Many Mathematics students have a job before finishing their degree and even more so if it is a double degree with Physics or Statistics. It has gone from being a career that only required a five to enter to having some devilish cut-off grades: at the Complutense University of Madrid, the student with the worst grade began this Mathematics and Physics course with a 13.85 out of 14. It is the career fashionable for its assured success, and in this context women, who are the majority at the university (56%) and boast better records, have disappeared. In 2003 they were just over 50% of the students, and this year only 35% (5,100 women out of a total of 14,500). Only 38% of the theses are read by them, they represent 28% of the Research Teaching Staff (PDI) and 21% of the professors, according to the CYD Ranking. Geometry professors can be counted on the fingers of one hand. What happened?
Between 2000 and 2005 enrollment in Mathematics was reduced by 43%, which has been reborn with men in the lead. “That women disappear from a career is not new. A long time ago, when programming began in the United States, it was not prestigious to do it, it was a calculator job, and there were many women in Computer Science. The prestigious thing was to do the hardware. Now the number of women is insignificant”, explains Laura Saavedra, president of the equality commission of the Royal Spanish Mathematical Society (RSME). “But when the hardware, prestige passed to programming, and companies began to hire men. And the same thing is happening with mathematics”, reflects this 40-year-old professor of Aeronautical Engineering (something very unusual). “When I studied, Mathematics was only used to teach. But now that the big data and computational engineering, in Mathematics there is a lot of employment and it has a lot of prestige. And as always, when a career is successful, it becomes masculinized. Perhaps the companies prefer them, but I think that women above all take a step back”.
“Mathematics furnishes your head and it is something that has always been recognized by technology companies. Telefónica or Abengoa preferred engineers, but they also went to the faculties to look for people”, recalls Eva Gallardo, president of the RSME since February. “But now the data science, Artificial Intelligence, algorithms, cryptography… are our daily bread, and companies have realized that they need people to test whether things are true or not, and that is done by mathematics. The problem is that, by making themselves attractive, they have become very competitive. And, the moment the competition comes in, they back off and stop asking for STEM disciplines. [Ciencia, Tecnología, Ingeniería y Matemáticas, por su siglas en inglés] in general”, argues Gallardo, professor at the Complutense University of Madrid.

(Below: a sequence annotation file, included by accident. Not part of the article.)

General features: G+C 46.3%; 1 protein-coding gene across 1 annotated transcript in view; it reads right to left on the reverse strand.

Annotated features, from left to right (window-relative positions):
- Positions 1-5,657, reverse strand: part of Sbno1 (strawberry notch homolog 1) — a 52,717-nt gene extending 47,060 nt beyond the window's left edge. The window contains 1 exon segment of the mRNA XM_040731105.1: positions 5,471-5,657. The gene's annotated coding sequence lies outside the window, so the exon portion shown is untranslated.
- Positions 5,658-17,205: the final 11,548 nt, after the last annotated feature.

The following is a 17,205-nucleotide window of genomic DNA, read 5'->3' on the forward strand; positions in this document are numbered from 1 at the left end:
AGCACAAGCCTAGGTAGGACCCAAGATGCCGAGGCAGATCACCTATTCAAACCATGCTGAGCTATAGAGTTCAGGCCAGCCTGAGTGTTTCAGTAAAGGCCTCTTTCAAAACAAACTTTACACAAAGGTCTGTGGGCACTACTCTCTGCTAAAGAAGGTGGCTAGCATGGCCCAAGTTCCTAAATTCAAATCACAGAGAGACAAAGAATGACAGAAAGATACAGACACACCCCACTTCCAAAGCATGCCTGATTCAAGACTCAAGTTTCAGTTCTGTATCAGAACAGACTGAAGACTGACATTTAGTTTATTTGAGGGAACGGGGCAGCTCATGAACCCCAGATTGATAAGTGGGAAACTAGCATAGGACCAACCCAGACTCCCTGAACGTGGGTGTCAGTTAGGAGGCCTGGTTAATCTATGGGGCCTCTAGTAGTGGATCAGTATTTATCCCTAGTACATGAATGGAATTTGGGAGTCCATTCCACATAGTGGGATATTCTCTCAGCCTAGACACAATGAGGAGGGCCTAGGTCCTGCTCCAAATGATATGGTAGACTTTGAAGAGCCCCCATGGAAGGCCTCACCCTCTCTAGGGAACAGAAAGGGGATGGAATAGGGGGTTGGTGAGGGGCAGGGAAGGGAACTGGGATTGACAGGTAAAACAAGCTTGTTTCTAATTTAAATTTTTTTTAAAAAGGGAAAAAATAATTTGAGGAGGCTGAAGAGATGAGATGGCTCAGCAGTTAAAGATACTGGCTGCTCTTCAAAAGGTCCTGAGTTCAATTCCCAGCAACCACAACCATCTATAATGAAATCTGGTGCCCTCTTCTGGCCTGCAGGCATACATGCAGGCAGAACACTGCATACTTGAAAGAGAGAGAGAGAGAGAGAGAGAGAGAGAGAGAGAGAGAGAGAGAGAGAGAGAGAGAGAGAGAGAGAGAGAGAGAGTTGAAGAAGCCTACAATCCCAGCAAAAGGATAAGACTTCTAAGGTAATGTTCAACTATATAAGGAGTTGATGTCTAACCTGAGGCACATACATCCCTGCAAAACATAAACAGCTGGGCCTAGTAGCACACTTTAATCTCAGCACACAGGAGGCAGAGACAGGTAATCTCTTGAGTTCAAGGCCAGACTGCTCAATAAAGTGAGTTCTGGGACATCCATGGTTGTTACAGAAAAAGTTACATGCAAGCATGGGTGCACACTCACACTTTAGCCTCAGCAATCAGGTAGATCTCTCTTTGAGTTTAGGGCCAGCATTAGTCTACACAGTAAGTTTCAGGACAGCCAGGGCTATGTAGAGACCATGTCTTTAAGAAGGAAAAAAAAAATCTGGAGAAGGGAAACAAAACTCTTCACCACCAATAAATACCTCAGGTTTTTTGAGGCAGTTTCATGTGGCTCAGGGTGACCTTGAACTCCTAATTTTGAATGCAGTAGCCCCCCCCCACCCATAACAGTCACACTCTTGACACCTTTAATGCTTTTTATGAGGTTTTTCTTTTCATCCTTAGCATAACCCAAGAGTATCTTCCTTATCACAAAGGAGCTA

Saavedra has spoken with many ESO teachers who tell her that the students have weakened self-esteem: “They believe that if they are good at Mathematics or Science it is because they make an effort, while they are the true geniuses who would reach very high if they made an effort.” To reinforce this self-esteem, this university professor believes that society should make an effort to show role models for female mathematicians. Within the STEM careers, Mathematics is in the middle of the list: Biology (62% of women enrolled), Chemistry (55%) and Architecture (50%) are the most feminized, and the least, Computer Engineering (14 %), Mechanical Engineering (17%) and Electrical Engineering (19%), according to the CYD study. Computer Engineering lost its female students when it stopped being called a degree in Computer Science: last year there were 7,900 women enrolled compared to 47,500 men.
In the 2015-2016 academic year, there was no private university in Spain that offered degrees in Mathematics, and today 14 do so along with Statistics studies. While private master’s degrees in this field have gone from 1 to 11, according to an analysis of the Deans of Mathematics. This incorporation of centers has meant that there are more students of the discipline, but proportionally they are less and less. In the last seven years, with full employment, the number of boys enrolled has grown by 7,000 – reaching 39,600 – compared to a rise of 1,200 among them, which is now just 6,100.
The mathematical society is very concerned. “We cannot give up that half of the talent that is female, to do science you need people with different approaches,” Gallardo stresses. “We have to make them see that there are competitive job opportunities in companies and others that are not. There are some social parameters that are there. If you are very competitive, how do you reconcile? It shouldn’t be just a women’s thing though,” she says. Saavedra recalls that women tend to study careers that have to do with care (health sciences or education), with a very social component, and thinks that it is necessary to convey to them that mathematics is essential to face many challenges of life. society. For example, to make a cellular map of diseases, it is necessary to incorporate mathematical methods that allow extracting all the relevant information and simplifying it at the same time.
The president of the RSME is also concerned about the image given to mathematics. “No one wants to be in a world of geeks, rare. With social networks, with Instagram, many young people want to be influencer. That is why we are carrying out mentoring actions, contests…”, lists Gallardo, who highlights how in developing countries there are more women than men enrolled in Mathematics because the degree ―as happened here for decades― is taken to become High School teacher. In Spain, on the other hand, there are few mathematicians willing to give up a good salary in the company for their academic vocation.
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